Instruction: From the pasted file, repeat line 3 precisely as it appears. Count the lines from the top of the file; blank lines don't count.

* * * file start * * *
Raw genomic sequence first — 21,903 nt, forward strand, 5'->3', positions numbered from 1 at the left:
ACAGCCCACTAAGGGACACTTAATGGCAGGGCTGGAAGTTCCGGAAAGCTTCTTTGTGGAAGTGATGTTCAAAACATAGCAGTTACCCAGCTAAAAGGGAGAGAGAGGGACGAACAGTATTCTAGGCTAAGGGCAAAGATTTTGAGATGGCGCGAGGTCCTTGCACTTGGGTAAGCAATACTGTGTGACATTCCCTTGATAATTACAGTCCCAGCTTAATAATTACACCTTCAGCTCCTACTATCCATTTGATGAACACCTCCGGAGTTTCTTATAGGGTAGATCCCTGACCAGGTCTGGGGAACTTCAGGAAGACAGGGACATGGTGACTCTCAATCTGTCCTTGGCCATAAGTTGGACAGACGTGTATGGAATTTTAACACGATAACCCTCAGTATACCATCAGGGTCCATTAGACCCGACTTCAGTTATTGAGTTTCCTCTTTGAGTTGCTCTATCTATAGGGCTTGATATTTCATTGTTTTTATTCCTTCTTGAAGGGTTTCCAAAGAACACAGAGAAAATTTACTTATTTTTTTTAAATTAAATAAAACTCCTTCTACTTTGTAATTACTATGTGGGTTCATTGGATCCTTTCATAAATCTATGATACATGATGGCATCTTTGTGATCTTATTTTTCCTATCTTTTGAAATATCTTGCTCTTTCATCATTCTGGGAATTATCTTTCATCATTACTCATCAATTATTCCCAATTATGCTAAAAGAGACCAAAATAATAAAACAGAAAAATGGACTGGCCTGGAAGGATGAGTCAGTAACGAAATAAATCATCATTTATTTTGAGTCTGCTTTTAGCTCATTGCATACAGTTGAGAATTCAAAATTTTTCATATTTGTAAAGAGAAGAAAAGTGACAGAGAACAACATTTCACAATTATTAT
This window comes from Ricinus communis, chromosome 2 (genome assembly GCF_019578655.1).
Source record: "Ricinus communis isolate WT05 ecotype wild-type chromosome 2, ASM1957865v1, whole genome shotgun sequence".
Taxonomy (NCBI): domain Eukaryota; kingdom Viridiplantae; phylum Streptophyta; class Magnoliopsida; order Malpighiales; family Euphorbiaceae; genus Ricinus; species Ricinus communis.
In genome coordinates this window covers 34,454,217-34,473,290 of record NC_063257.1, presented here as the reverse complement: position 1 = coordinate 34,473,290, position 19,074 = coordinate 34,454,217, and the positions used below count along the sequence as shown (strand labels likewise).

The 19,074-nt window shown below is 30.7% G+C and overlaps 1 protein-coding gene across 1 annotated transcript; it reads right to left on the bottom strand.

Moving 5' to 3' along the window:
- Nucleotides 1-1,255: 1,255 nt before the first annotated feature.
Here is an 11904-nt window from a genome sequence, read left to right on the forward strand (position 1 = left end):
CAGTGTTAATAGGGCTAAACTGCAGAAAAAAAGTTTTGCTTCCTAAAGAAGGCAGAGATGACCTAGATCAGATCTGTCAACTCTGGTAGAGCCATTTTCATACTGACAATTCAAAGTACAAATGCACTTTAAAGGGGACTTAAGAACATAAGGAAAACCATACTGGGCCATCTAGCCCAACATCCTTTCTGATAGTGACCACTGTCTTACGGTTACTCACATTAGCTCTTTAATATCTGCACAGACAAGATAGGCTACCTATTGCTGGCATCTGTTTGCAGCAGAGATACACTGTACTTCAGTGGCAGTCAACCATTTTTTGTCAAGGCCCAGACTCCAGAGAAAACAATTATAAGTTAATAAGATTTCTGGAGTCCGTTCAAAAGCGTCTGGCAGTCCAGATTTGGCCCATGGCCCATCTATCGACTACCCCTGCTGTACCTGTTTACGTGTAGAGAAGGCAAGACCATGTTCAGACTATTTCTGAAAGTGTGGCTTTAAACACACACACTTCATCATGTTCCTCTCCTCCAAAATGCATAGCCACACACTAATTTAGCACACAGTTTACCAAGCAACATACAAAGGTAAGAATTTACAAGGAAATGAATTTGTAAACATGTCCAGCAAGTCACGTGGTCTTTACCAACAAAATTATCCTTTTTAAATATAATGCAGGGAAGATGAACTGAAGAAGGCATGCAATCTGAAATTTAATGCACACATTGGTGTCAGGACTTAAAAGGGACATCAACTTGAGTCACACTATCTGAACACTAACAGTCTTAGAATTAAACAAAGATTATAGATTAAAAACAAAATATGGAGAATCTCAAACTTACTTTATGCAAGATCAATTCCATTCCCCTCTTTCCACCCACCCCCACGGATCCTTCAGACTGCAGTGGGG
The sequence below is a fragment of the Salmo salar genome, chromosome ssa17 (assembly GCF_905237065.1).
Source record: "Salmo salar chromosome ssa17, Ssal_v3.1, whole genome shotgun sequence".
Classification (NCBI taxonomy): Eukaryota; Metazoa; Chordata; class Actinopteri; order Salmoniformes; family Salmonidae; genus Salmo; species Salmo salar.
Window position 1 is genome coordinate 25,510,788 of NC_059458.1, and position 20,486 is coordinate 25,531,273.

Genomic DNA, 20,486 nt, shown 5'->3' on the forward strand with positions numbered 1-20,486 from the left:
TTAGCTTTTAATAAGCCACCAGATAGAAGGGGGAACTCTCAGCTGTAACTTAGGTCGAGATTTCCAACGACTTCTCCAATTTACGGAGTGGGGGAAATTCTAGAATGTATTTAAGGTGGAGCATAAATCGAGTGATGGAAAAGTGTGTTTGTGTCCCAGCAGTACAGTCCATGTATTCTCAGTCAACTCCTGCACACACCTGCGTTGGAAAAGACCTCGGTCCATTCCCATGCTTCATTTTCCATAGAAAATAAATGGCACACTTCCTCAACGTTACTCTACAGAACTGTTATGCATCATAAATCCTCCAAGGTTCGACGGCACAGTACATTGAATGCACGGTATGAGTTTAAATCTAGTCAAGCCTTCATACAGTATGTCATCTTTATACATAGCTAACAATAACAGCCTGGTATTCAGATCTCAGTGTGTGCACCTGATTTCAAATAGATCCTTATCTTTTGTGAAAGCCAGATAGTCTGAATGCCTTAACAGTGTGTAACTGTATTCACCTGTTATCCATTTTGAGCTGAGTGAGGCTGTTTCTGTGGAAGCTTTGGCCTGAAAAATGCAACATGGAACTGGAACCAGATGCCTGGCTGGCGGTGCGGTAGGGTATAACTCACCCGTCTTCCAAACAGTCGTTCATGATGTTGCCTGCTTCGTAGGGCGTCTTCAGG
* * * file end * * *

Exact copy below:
This window comes from Ricinus communis, chromosome 2 (genome assembly GCF_019578655.1).